Peter Furth is spreading the misinformation (as has Pete Stidman before him) that I prevented the installation of bike lanes in Boston. This is absolutely not the case. The Mayor was opposed to bicycling and bicyclists at the time, and of course the default in any road design project is no special bike lanes. I believe that bike lanes should only be installed when they don’t encourage dangerous behavior, but I never had the opportunity to make this argument in relation to an actual bike lane proposal during my 23 months working for the City of Boston.
Professor Furth’s comments came in the context of the discussion of the tragic death earlier this month of a bicyclist near the intersection of Huntington Avenue and Forsyth Street in Boston. Many bicyclists are claiming that Huntington Avenue is especially dangerous as shown by this and earlier bicyclist fatalities, and the city has started to make some small changes in reaction.
Despite Furth’s assertion that I was behind the lack of bike lanes on Huntington, I was not working for Boston in 1995 when Huntington Ave was redesigned nor in 1999 when it was rebuilt (I worked for BTD August 2001 to July 2003). During the design process I supported removing on-street parking on Huntington Ave in order to have enough room for motorists to pass bicyclists without changing lanes (at least 14 feet of usable space). The city agreed, but the state insisted on a 2 ft left shoulder, narrowing the right lane. An insider connection to the Highway Department got the state to modify the striping slightly — but not to the design I would have preferred. Also, along the long stretches where parking was retained the lanes remain very narrow lane (8′ parking and 10-11′ travel). Cyclists must ride in the middle of such lanes not to get doored (shared lane markings would still be welcome here, in the middle of the lane).
People think Huntington Avenue is very dangerous because they will get run down by high-speed traffic, and the four fatalities over the past 12 years seem to be proof of that. Therefore a bike lane — or better yet, a separate bike sidewalk called a cycle track — is needed, they say. Well, it doesn’t seem to me that these fatalities, tragic as they are, tell that story:
* Dr. Ruth Michler, November 2000: Bicyclist was run over by a construction vehicle of a type that is not allowed to be on the roads because the driver cannot adequately see in front of him. Lesson: Provide more supervision for construction and harsher penalties for criminally negligent behavior such as the driver’s. In this case the state refused to prosecute the driver, I think, because he was not operating a motor vehicle as it is officially defined. I think they were wrong about the law, and if they were right about it, it’s a crazy Catch-22.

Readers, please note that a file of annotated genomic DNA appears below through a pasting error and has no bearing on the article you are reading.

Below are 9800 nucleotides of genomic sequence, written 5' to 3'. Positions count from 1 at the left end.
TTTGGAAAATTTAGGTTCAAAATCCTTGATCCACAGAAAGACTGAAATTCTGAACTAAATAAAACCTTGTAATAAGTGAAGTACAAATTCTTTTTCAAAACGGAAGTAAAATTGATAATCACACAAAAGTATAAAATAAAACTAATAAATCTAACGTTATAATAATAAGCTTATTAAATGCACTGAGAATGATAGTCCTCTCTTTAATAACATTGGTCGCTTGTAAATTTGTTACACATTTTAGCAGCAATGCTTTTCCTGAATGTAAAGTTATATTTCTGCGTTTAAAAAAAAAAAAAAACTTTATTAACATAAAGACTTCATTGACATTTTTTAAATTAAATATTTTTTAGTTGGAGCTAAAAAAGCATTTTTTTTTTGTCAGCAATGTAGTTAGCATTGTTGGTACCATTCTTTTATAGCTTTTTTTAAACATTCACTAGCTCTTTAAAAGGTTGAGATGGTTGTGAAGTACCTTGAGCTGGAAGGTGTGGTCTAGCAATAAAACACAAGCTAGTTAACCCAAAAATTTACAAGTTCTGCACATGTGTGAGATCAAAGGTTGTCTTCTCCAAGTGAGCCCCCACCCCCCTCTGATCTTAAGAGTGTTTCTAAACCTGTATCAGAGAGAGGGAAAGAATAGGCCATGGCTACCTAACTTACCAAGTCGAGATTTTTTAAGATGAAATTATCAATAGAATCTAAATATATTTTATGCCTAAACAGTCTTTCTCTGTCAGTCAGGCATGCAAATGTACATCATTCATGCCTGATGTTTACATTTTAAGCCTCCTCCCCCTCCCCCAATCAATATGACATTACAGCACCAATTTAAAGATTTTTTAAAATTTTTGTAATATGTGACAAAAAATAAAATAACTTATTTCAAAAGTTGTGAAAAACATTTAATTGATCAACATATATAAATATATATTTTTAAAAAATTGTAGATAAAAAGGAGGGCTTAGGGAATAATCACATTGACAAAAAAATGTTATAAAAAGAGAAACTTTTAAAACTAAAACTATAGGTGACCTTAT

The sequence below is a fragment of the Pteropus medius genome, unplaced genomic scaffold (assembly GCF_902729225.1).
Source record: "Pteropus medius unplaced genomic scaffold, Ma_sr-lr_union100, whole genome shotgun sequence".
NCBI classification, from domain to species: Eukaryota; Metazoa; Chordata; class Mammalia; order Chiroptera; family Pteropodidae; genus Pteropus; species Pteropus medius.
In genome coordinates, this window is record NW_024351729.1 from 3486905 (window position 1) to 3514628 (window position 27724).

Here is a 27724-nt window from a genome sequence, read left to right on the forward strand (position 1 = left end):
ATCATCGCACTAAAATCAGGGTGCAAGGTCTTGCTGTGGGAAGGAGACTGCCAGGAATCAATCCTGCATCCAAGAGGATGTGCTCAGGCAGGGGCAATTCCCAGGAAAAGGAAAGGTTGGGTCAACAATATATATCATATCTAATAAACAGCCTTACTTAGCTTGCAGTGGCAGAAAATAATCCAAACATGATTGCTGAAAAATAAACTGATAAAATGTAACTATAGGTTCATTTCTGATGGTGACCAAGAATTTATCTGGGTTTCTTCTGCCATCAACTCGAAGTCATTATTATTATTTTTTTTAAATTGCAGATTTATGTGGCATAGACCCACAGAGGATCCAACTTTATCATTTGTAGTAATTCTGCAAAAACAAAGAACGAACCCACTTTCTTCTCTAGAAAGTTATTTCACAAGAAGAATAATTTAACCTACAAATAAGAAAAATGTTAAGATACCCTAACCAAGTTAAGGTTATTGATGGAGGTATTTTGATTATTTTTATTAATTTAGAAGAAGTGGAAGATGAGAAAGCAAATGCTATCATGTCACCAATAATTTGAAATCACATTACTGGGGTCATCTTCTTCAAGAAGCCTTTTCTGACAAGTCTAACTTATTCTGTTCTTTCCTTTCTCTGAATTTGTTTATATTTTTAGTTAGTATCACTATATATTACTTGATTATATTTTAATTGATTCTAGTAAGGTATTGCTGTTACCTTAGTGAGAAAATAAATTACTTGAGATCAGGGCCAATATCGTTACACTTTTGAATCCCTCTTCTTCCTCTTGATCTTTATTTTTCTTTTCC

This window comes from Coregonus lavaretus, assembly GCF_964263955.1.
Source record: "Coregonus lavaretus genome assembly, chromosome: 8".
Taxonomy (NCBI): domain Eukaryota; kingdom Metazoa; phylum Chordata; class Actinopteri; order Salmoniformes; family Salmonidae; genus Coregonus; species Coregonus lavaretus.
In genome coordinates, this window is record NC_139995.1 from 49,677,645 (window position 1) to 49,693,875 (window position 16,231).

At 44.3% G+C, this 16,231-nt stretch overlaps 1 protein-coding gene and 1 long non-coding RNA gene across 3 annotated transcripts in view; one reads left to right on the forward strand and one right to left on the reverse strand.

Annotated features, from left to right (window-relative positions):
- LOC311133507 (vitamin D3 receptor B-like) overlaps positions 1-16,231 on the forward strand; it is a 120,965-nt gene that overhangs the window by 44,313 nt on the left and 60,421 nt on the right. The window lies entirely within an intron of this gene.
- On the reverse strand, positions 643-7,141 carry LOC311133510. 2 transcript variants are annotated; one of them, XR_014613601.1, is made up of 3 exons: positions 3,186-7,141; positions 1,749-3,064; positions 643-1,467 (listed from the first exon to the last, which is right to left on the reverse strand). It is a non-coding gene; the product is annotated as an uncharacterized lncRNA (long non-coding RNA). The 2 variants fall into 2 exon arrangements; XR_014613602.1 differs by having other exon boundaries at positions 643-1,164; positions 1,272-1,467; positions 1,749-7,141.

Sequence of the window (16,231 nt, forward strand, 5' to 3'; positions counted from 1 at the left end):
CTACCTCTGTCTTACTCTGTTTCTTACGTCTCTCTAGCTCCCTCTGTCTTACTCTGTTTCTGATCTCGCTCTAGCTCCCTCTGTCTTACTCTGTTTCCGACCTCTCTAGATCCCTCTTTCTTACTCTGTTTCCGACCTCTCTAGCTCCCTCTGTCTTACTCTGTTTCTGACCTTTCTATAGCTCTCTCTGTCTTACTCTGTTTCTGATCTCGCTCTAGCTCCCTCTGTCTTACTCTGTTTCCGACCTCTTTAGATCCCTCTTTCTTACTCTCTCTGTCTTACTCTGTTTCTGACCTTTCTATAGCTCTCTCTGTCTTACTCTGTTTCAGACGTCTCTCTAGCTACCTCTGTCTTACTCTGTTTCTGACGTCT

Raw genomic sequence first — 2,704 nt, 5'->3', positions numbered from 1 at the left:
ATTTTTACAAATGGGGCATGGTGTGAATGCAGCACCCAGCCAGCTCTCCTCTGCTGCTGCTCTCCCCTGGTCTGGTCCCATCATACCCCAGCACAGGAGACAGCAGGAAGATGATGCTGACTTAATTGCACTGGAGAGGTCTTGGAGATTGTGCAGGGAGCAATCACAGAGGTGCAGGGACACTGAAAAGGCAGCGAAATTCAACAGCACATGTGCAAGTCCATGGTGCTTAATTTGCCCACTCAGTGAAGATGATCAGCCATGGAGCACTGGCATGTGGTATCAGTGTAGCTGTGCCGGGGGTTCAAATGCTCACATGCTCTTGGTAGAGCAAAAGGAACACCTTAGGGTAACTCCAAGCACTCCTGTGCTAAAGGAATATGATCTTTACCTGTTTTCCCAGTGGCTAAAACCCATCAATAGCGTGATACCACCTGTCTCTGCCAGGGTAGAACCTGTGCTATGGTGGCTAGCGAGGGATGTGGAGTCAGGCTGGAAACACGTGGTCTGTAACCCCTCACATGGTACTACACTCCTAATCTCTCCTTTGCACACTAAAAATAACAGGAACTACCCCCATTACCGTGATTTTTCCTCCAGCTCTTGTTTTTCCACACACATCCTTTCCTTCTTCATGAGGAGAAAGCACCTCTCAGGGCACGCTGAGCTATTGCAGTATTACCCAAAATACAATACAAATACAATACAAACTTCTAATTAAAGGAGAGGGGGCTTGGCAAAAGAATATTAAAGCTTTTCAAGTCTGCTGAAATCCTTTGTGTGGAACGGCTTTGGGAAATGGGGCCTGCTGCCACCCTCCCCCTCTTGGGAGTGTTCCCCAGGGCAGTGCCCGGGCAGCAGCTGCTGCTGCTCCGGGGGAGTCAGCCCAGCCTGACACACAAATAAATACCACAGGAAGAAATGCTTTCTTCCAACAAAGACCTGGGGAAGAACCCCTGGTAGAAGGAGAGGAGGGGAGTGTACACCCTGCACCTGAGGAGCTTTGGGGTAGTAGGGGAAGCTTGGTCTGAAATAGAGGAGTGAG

* Gordon Riker, April 2007. “The bicyclist . . . was riding between two lanes of traffic on Huntington Avenue when he was clipped by a taxicab” and then fell under the rear wheels of a dump truck. Lesson: don’t overtake between lanes of moving traffic. Tell cyclists to stay behind other vehicles unless traffic is stopped and can’t move (and then, pass only slowly and carefully).
* Eric Hunt, April 2010. Bicyclist fell due to the trolley tracks (near South Huntington, where they are in the passing travel lane, not in the protected median) and then was hit by an approaching bus (or fell into the side of the bus). Lesson: Post warning signs about the dangers of tracks (removing them in JP has dramatically improved bike safety & convenience); teach cyclists to stay far away from them.
* Kelsey Rennebohm, June 2012: Bicyclist was apparently riding on the sidewalk when she fell into the roadway and underneath a passing bus. Lesson: Don’t ride on the sidewalk. Tell cyclists about the dangers of sidewalk riding, and make streets more bicycle-friendly.
All of these four fatalities had completely different causes, only three of them were close to the same location, and not one of them was caused by a cyclist operating normally in the roadway getting run down by a motor vehicle driver approaching from behind (the construction vehicle was not legally a motor vehicle and was not allowed to be on the road). So let’s get our stories straight, and take the right lessons from them.